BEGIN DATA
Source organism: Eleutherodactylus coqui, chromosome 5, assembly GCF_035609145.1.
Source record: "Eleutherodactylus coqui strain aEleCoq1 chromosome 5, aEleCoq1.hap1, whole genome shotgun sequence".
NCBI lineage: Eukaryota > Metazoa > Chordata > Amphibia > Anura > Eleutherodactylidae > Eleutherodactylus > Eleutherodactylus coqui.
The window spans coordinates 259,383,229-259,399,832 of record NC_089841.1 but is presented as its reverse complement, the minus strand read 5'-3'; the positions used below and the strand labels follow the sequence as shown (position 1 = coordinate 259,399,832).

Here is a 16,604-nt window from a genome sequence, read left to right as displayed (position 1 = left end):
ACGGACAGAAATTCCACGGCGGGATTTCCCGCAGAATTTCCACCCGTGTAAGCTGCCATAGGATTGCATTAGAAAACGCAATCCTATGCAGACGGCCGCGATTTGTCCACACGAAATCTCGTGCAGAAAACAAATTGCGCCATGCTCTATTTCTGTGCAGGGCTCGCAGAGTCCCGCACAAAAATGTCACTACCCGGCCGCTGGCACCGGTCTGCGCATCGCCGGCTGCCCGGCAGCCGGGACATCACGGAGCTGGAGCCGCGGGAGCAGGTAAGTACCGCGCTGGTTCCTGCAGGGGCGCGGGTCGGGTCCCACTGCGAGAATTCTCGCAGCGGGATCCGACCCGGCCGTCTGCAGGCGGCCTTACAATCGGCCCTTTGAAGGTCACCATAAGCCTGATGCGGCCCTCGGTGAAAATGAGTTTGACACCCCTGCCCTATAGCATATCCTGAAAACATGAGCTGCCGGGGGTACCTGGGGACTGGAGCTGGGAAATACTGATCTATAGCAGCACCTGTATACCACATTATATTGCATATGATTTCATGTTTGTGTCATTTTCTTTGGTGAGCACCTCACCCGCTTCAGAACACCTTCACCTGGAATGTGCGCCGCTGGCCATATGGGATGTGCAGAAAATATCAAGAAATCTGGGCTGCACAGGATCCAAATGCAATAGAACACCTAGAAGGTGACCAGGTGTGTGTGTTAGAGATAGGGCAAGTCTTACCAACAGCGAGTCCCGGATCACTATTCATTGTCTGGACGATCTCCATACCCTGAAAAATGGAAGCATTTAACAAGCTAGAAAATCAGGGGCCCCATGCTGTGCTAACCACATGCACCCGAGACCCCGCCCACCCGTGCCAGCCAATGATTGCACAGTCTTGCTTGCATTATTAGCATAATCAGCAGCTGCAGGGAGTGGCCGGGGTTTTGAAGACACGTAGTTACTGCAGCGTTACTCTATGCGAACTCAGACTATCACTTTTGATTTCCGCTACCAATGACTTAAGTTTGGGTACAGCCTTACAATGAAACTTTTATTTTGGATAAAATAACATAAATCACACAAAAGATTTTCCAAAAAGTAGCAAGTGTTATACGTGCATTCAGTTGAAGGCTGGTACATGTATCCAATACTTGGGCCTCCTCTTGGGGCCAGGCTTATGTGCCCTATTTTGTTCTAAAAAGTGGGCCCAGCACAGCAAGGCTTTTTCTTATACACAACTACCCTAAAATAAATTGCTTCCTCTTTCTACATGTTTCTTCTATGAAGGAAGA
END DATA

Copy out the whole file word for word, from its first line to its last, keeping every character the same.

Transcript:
Source organism: Eleutherodactylus coqui, chromosome 5, assembly GCF_035609145.1.
Source record: "Eleutherodactylus coqui strain aEleCoq1 chromosome 5, aEleCoq1.hap1, whole genome shotgun sequence".
NCBI lineage: Eukaryota > Metazoa > Chordata > Amphibia > Anura > Eleutherodactylidae > Eleutherodactylus > Eleutherodactylus coqui.
The window spans coordinates 259,383,229-259,399,832 of record NC_089841.1 but is presented as its reverse complement, the minus strand read 5'-3'; the positions used below and the strand labels follow the sequence as shown (position 1 = coordinate 259,399,832).

Here is a 16,604-nt window from a genome sequence, read left to right as displayed (position 1 = left end):
ACGGACAGAAATTCCACGGCGGGATTTCCCGCAGAATTTCCACCCGTGTAAGCTGCCATAGGATTGCATTAGAAAACGCAATCCTATGCAGACGGCCGCGATTTGTCCACACGAAATCTCGTGCAGAAAACAAATTGCGCCATGCTCTATTTCTGTGCAGGGCTCGCAGAGTCCCGCACAAAAATGTCACTACCCGGCCGCTGGCACCGGTCTGCGCATCGCCGGCTGCCCGGCAGCCGGGACATCACGGAGCTGGAGCCGCGGGAGCAGGTAAGTACCGCGCTGGTTCCTGCAGGGGCGCGGGTCGGGTCCCACTGCGAGAATTCTCGCAGCGGGATCCGACCCGGCCGTCTGCAGGCGGCCTTACAATCGGCCCTTTGAAGGTCACCATAAGCCTGATGCGGCCCTCGGTGAAAATGAGTTTGACACCCCTGCCCTATAGCATATCCTGAAAACATGAGCTGCCGGGGGTACCTGGGGACTGGAGCTGGGAAATACTGATCTATAGCAGCACCTGTATACCACATTATATTGCATATGATTTCATGTTTGTGTCATTTTCTTTGGTGAGCACCTCACCCGCTTCAGAACACCTTCACCTGGAATGTGCGCCGCTGGCCATATGGGATGTGCAGAAAATATCAAGAAATCTGGGCTGCACAGGATCCAAATGCAATAGAACACCTAGAAGGTGACCAGGTGTGTGTGTTAGAGATAGGGCAAGTCTTACCAACAGCGAGTCCCGGATCACTATTCATTGTCTGGACGATCTCCATACCCTGAAAAATGGAAGCATTTAACAAGCTAGAAAATCAGGGGCCCCATGCTGTGCTAACCACATGCACCCGAGACCCCGCCCACCCGTGCCAGCCAATGATTGCACAGTCTTGCTTGCATTATTAGCATAATCAGCAGCTGCAGGGAGTGGCCGGGGTTTTGAAGACACGTAGTTACTGCAGCGTTACTCTATGCGAACTCAGACTATCACTTTTGATTTCCGCTACCAATGACTTAAGTTTGGGTACAGCCTTACAATGAAACTTTTATTTTGGATAAAATAACATAAATCACACAAAAGATTTTCCAAAAAGTAGCAAGTGTTATACGTGCATTCAGTTGAAGGCTGGTACATGTATCCAATACTTGGGCCTCCTCTTGGGGCCAGGCTTATGTGCCCTATTTTGTTCTAAAAAGTGGGCCCAGCACAGCAAGGCTTTTTCTTATACACAACTACCCTAAAATAAATTGCTTCCTCTTTCTACATGTTTCTTCTATGAAGGAAGA